Challenging ‘deficit thinking’

Deficit thinking

Teachers must challenge ‘deficit  thinking’ and over-emphasis on gaps between the achievement levels of students.

When students’ academic outcomes are below expectations, teachers, or indeed the whole school, may view this as a problem characteristic within the child’s cultural background or within their family or community.

In challenging this kind of deficit thinking, it is important to look at the classroom and school environment. Teachers can start with the curriculum:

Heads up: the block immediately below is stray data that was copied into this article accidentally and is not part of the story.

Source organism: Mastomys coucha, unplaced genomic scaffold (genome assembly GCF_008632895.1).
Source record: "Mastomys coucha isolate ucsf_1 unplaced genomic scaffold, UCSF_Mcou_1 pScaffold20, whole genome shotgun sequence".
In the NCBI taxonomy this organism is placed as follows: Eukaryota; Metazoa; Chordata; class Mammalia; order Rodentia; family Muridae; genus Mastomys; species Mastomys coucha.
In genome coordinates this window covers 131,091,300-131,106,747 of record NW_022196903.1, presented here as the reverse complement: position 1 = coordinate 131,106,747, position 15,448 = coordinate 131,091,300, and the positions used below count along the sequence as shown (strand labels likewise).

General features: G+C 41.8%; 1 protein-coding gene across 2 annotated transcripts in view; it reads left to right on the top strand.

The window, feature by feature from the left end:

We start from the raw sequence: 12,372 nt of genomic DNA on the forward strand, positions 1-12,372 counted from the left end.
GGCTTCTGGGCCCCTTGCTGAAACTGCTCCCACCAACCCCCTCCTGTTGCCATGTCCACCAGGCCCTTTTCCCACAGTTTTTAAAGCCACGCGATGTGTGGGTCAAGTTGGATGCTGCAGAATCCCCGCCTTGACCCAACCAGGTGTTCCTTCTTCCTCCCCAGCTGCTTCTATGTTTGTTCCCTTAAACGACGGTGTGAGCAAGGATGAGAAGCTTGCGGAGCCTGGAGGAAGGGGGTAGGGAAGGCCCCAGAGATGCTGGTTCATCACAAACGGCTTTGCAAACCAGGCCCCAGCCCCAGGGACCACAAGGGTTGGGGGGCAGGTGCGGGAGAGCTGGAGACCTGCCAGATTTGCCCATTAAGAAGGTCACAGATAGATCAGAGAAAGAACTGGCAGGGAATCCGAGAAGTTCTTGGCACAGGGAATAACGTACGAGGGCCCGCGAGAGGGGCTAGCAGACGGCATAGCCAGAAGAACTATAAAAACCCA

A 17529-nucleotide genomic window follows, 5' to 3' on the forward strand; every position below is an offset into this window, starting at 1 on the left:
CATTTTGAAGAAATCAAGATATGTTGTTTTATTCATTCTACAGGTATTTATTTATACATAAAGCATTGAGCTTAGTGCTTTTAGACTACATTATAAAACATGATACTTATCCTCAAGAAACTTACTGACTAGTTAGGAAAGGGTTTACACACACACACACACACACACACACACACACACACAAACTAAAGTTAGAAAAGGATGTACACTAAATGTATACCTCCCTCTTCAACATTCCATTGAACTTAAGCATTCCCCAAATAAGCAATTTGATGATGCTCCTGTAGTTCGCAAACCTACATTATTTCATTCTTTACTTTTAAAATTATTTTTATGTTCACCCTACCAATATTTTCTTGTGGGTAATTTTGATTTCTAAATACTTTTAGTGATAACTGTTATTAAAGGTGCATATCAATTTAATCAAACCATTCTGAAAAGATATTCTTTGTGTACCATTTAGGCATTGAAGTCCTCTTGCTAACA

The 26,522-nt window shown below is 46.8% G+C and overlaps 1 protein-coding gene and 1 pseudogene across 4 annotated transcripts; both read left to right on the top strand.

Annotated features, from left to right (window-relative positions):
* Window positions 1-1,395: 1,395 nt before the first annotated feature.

Literature provides students with mirrors into their own lives and windows into the lives of others. As teachers, it is vital that we provide mirrors and windows for all students that respect and value Aboriginal and Torres Strait Islander cultures and peoples. We can provide windows for all students to gain perspectives into the lives of people who are similar to them and people who are different from them. We can provide mirrors for all children that are free from bias, stereotypes and racism.

To provide such mirrors for Aboriginal and Torres Strait Islander students requires us to assess our own knowledge, develop our skills and knowledge in recognising and assessing the suitability of materials and adopt both proactive and reflective practices in using literature in the classroom.